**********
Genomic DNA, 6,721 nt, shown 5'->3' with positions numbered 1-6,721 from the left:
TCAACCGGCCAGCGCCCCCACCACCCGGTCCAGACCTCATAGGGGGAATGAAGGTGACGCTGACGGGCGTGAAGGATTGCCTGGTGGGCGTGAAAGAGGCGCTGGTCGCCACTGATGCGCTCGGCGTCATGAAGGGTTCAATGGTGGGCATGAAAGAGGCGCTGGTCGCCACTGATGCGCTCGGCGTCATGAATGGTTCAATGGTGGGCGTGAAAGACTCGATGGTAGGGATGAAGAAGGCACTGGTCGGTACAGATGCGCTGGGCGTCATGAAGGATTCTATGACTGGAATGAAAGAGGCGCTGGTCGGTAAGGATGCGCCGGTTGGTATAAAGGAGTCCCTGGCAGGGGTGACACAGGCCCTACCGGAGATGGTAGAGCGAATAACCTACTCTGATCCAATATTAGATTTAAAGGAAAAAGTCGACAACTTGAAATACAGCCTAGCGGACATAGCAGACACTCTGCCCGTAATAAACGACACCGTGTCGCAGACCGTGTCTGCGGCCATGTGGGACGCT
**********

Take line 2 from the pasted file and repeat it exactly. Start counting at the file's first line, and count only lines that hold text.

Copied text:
TCAACCGGCCAGCGCCCCCACCACCCGGTCCAGACCTCATAGGGGGAATGAAGGTGACGCTGACGGGCGTGAAGGATTGCCTGGTGGGCGTGAAAGAGGCGCTGGTCGCCACTGATGCGCTCGGCGTCATGAAGGGTTCAATGGTGGGCATGAAAGAGGCGCTGGTCGCCACTGATGCGCTCGGCGTCATGAATGGTTCAATGGTGGGCGTGAAAGACTCGATGGTAGGGATGAAGAAGGCACTGGTCGGTACAGATGCGCTGGGCGTCATGAAGGATTCTATGACTGGAATGAAAGAGGCGCTGGTCGGTAAGGATGCGCCGGTTGGTATAAAGGAGTCCCTGGCAGGGGTGACACAGGCCCTACCGGAGATGGTAGAGCGAATAACCTACTCTGATCCAATATTAGATTTAAAGGAAAAAGTCGACAACTTGAAATACAGCCTAGCGGACATAGCAGACACTCTGCCCGTAATAAACGACACCGTGTCGCAGACCGTGTCTGCGGCCATGTGGGACGCT